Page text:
CUDA – Three

I ran a CUDA program 🙂

It was a rough experience 🙃

Honestly, getting started with pretty much any programming language involves a lot of banging your head against the toolchain, and slowly untangling old tutorials that reference things that don’t exist anymore. Honestly, this was easier than some python setups I’ve done before.

I started with a pretty sparse windows installation. I keep my computers relatively clean and wipe them entirely about once a year, so all I had to start was VSCode and … that’s about it. I am lucky that I happen to already have a windows machine (named Maia) that has a GTX 2080, which supports CUDA.

I installed MSVC (the microsoft C++ compiler) and the NVIDIA toolkit.

Then I tried writing some C++, not even CUDA in VSCode and I couldn’t get it to compile. I kept getting the error that #include <iostream>was not valid. As I mentioned, I haven’t written C++ in about 10 years, so I knew that I was likely missing. I putzed around installing and poking various things. Eventually I switched out MSVC for MINGW (G++ for windows) and this allowed me to compile and run my “hello world” C++ code. Hooray!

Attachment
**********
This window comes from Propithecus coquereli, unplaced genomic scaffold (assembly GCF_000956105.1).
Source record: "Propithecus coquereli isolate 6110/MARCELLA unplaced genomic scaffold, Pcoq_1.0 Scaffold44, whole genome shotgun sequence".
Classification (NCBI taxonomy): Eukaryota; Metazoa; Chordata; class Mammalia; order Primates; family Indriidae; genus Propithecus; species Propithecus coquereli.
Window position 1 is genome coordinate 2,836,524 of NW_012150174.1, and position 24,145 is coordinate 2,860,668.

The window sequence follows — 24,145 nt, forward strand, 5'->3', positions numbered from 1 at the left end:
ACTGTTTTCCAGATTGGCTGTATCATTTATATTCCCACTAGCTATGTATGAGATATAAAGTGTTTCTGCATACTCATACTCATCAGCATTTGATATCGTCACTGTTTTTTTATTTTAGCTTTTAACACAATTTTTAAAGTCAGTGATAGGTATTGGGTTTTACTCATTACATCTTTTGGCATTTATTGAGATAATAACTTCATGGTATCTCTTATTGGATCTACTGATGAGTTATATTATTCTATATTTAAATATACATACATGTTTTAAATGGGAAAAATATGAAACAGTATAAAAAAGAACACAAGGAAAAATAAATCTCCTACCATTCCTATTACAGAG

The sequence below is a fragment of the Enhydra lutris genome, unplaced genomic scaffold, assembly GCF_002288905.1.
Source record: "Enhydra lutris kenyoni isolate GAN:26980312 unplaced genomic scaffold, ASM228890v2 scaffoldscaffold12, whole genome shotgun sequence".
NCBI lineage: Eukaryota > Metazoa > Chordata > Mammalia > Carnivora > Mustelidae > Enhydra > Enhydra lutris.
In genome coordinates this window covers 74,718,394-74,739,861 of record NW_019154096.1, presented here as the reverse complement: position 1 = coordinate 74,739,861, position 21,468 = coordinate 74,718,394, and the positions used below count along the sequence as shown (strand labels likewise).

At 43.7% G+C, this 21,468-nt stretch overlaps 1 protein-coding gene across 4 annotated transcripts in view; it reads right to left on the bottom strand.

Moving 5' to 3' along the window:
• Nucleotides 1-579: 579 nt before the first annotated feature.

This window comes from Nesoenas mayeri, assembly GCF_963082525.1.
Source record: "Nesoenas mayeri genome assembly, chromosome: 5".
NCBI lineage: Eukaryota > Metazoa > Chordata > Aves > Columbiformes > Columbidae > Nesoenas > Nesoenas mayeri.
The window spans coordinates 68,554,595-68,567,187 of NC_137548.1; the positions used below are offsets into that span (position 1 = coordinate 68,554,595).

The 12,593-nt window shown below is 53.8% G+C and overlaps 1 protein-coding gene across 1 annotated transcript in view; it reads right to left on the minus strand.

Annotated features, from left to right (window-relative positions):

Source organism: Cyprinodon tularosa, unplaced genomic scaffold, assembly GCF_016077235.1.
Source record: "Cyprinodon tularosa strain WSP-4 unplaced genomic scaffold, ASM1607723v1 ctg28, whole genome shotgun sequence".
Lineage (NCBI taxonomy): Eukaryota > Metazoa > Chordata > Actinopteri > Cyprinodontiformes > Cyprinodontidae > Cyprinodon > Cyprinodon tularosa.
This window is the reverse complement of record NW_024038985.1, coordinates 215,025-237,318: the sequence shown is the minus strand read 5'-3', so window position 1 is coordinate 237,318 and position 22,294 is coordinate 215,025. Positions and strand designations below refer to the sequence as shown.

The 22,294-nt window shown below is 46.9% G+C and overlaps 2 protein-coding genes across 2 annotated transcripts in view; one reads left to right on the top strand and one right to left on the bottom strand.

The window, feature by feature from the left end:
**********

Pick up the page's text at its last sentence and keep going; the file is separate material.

Now I tried writing a .cu CUDA file. While NVIDIA provides an official extension for .cu files, and I had everything installed according to the CUDA quick start guide, But VSCode just did … nothing when I tried to run the .cu file with the C++ CUDA compiler selected. So I went off searching for other things to do.

Eventually I decided to install Visual Studio, which is basically a heavy version of VSCode and I don’t know why they named them the same thing except that giant corporations love to do that for whatever reason.

I got VS running and also downloaded Git (and then Github Desktop, since my CLI Git wasn’t reading my SSH keys for whatever reason.

Finally, I downloaded the CUDA-samples repo from NVIDIA’s Github, and it didn’t run – turns out that the CUDA Toolkit version number is hard-coded in two places in the config files, and it was 12.4 while I had version 12.5. But that was a quick fix, fortunately.

Finally, I was able to run one on my graphics card! I still haven’t *written* any CUDA, but I can at least run it if someone else writes it. My hope for tomorrow is to figure out the differences between my non-running project and their running project to put together a plan for actually writing some CUDA from scratch. Or maybe give up and just clone their project as a template!


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